Hedge Fund Manager Plotkin Takes a Hit as Nintendo Stock Surges
(Bloomberg) -- U.S. hedge fund manager Gabriel Plotkin made a risky bet by increasing his short position in Nintendo Co. just ahead of the company’s earnings report on Tuesday. He got it wrong, at least for the day.
The Japanese game maker reported earnings that beat estimates and sent shares climbing as much as 7 percent in Tokyo trading. Plotkin’s hedge fund Melvin Capital Management, based in New York, was short about $400 million worth of Nintendo’s stock, according to the latest regulatory filing on Tuesday. Trading volumes ahead of earnings indicate it’s unlikely he closed the position, resulting in paper losses of as much as $27 million from Wednesday’s share surge.
The quarterly beat is the latest chapter in the battle between Nintendo and short sellers like Plotkin, which has gripped executives, investors and analysts. Considered one of Japan’s hottest stocks as recently as May, shares then fell as much as 27 percent as hedge funds began betting against it. Traders and analysts said they’ll be closely watching daily regulatory filings in Japan to gauge if the latest results were enough of a trigger to make short-sellers cover their positions.
Short-selling interest was at 2.5 percent of outstanding shares as July 31, according to data from Markit Securities. That implies Plotkin’s position accounted for about a third of all shorts on Nintendo.
Plotkin is still likely in-the-money on his short bet. The average price of his position is probably around 41,000 yen to 42,000 yen, according to regulatory disclosures and Bloomberg calculations that assume he began short selling in early May. That’s still higher than Wednesday’s intraday price of 39,330 yen, despite the day’s rally.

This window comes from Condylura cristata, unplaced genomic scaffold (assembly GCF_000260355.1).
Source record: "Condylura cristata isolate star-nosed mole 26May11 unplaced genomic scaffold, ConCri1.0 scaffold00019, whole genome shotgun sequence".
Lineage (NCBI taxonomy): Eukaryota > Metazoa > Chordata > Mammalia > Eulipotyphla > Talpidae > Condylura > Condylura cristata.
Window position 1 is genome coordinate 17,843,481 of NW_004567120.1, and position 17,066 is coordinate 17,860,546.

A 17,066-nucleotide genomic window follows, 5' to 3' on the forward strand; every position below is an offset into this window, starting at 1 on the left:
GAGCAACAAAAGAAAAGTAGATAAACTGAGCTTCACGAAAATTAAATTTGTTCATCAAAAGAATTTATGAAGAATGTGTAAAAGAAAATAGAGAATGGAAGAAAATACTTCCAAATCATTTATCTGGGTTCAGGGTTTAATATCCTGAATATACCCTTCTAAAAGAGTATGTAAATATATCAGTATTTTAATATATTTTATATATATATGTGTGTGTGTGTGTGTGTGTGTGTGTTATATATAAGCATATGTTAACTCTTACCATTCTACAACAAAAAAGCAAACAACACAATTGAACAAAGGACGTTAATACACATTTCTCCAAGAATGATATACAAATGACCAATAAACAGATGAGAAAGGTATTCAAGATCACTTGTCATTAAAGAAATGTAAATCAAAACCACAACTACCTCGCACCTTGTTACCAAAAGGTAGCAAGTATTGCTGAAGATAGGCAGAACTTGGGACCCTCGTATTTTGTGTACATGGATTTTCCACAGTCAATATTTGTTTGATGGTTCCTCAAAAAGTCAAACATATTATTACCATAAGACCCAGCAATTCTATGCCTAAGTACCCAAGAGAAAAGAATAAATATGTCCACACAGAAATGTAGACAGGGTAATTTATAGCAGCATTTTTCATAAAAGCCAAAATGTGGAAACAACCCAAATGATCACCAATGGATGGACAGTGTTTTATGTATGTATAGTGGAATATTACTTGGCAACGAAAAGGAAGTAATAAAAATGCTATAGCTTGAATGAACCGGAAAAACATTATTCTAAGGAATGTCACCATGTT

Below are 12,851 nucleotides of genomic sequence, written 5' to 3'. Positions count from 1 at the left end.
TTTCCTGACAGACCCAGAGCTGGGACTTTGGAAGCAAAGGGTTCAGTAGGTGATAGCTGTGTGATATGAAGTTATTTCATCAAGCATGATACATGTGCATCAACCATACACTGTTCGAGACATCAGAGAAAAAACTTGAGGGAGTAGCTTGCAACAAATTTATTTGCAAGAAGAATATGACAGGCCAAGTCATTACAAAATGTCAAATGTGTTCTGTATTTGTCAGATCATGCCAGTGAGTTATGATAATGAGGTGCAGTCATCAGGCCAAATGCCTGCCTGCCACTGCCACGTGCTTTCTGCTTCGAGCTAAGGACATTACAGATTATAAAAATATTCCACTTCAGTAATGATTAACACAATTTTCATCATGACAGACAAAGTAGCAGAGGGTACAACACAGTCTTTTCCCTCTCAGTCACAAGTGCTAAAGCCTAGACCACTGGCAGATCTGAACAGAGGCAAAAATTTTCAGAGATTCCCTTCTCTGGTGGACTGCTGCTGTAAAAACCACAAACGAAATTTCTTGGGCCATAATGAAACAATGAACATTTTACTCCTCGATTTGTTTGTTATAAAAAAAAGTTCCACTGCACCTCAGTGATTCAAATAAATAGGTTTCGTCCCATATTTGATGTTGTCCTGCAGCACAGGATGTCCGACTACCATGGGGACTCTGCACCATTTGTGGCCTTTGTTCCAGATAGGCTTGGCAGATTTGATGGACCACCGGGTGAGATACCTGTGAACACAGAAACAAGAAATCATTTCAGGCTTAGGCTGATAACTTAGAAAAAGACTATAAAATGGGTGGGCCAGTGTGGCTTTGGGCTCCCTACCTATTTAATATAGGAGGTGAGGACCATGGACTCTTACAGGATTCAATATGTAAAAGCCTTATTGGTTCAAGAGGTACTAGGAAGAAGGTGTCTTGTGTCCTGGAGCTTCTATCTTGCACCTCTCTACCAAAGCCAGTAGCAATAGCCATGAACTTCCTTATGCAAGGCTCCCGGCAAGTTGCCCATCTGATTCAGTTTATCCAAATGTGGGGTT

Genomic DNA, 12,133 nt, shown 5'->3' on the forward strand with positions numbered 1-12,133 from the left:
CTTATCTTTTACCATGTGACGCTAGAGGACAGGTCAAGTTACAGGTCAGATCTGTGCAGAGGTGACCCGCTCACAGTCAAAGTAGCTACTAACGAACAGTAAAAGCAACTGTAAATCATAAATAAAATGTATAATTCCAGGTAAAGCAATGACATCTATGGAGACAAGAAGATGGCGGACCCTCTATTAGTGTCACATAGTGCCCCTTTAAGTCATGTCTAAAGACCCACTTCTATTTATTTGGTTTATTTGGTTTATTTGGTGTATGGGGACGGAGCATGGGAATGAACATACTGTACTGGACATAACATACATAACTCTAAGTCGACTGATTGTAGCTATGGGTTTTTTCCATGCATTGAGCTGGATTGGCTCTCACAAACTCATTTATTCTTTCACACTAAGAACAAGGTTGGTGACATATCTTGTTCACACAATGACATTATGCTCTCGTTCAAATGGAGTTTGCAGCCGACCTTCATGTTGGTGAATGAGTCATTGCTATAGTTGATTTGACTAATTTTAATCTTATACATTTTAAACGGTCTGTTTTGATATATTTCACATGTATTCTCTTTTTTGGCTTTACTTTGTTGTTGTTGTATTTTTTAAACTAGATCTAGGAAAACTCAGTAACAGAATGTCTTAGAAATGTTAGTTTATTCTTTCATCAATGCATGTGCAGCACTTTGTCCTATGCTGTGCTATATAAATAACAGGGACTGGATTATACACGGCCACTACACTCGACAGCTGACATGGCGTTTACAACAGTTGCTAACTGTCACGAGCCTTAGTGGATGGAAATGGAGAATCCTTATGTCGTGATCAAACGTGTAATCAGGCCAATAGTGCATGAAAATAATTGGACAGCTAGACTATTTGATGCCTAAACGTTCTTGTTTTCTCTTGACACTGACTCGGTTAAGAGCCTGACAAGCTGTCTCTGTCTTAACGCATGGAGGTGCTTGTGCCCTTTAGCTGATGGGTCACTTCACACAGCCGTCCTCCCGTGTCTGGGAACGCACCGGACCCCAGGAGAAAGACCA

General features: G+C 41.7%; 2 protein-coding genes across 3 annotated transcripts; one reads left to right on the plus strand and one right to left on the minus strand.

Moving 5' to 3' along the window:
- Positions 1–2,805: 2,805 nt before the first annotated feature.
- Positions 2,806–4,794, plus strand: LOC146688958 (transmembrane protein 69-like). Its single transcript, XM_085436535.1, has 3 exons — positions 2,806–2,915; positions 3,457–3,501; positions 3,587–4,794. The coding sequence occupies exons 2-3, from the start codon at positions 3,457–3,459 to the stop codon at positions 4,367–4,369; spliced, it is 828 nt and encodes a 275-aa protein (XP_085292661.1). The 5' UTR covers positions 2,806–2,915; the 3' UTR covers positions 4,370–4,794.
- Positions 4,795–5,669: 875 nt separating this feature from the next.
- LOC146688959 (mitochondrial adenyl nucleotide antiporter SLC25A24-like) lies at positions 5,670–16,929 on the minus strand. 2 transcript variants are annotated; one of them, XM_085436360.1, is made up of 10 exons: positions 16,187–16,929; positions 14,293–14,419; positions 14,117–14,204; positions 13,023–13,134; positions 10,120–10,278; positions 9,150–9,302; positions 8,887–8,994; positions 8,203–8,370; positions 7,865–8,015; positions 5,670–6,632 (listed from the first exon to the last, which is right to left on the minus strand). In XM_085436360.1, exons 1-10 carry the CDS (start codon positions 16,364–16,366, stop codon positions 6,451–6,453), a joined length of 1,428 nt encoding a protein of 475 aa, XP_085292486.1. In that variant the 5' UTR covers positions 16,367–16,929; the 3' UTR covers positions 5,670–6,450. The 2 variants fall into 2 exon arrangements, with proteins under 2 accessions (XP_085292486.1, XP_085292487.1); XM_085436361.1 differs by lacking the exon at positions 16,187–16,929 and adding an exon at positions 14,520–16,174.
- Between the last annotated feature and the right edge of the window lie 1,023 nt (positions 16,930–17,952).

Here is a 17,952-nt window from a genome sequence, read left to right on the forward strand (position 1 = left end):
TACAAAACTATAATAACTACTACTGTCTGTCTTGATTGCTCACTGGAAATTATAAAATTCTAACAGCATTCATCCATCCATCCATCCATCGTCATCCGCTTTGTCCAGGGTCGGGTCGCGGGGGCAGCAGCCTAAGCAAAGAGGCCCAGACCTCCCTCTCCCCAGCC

Any potential losses from the trade are also likely a small dent for Plotkin’s hedge fund, which oversees about $7 billion and takes long and short positions in consumer stocks. But losses could be amplified if he has held onto to his bullish bet on Electronics Arts Inc., which has tumbled after reporting poor earnings last week. It was Melvin Capital’s second largest long position as of March 31, based on the latest U.S. regulatory filings.
Plotkin and Melvin Capital’s Chief Operating Officer David Kurd did not respond to requests for comment.
Analysts have said shorting Nintendo and buying U.S.-based game companies like Electronic Arts and Activision Blizzard Inc. has been a popular pair trade recently among hedge funds. Microtransactions, esports and releasing games across multiple platforms including mobile has benefited U.S publishers over the past year, lifting shares to all-time highs. Nintendo has been slower in embracing those trends, raising questions if it could fall behind in the industry.
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